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What is so surprising about this cookery, is how unsurprising it is.
on 25 July 2014
All round disappointment.
At first sight, you might be taken in by the idea that you are look at something different and exiting. But, things are not what they first appear.
The biggest disappointment is that the most of the cuisine is not Brasilian. Renaming a "Bloody Mary" a "Bloody Maria", is hardly inspirational. Equally unimpressive is the inclusion of a lychee and sake cocktail, on the grounds that there are a few Japanese people living in Brazil. As this is a Quadrille book, I perhaps should not have been surprised Pimms No.1 also makes an appearance.
Perhaps the most worthless recipe, is the deep frying of sweet potato chips, although coconut porridge comes a very close second.
The padding doesn't end with the trivial recipes. There are also pages wasted on learning the Samba, Brasilian art, Football and what not to put in your petrol tank. For those who like to be patronised there is some advice such as "Don't get upset if it rains, as you can use your oven grill instead of the barbeque."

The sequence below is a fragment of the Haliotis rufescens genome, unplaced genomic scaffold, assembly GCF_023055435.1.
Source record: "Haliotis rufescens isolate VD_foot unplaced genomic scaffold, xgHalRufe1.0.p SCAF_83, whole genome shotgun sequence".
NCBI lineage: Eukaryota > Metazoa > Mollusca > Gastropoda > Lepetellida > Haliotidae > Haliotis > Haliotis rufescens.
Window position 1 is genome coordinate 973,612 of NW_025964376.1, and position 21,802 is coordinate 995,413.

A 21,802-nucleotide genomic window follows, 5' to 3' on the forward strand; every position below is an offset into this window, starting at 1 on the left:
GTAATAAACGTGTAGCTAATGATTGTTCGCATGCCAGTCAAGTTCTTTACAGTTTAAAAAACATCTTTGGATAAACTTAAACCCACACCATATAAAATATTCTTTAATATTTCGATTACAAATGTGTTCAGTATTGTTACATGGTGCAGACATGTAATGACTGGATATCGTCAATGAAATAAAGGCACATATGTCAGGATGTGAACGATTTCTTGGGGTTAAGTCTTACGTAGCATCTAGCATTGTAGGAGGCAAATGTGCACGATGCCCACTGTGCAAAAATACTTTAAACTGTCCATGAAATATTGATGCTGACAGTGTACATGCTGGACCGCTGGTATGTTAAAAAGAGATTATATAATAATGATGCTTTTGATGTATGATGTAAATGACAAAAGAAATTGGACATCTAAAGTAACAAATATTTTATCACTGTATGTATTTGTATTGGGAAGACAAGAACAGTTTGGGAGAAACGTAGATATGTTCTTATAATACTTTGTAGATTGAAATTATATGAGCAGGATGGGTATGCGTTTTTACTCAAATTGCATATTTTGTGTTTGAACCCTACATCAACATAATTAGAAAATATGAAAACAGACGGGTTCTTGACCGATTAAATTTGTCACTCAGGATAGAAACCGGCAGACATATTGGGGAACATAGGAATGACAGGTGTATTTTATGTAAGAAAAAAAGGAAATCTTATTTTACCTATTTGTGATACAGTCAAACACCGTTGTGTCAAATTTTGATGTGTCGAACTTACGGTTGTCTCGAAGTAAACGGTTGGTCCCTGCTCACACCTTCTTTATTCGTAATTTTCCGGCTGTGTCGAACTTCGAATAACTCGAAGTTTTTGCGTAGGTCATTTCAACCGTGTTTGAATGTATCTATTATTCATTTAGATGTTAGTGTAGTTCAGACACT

There are plenty of photographs to fuel your appetite. These are in the typical Quadrille style; poorly focused with food displayed in grungy settings. Thankfully the text is reasonably laid out, although in places it is on a reader unfriendly dark coloured background.The book has its own page marker which would have been a nice touch, if it where not of such poor quality material.
If someone had told me that the contents of this book had been knocked up by the editorial team of "The Sun" Newspaper in an afternoon, I might well have believed them. It has that kind of thrown together, throwaway feel to it.
The simplicity of all the recipes is a bit of a saving grace in a way. There is little that would challenge even a kitchen novice. I also like that there is a lot of variety, even if most of the dishes seem to be much more familiar than expected.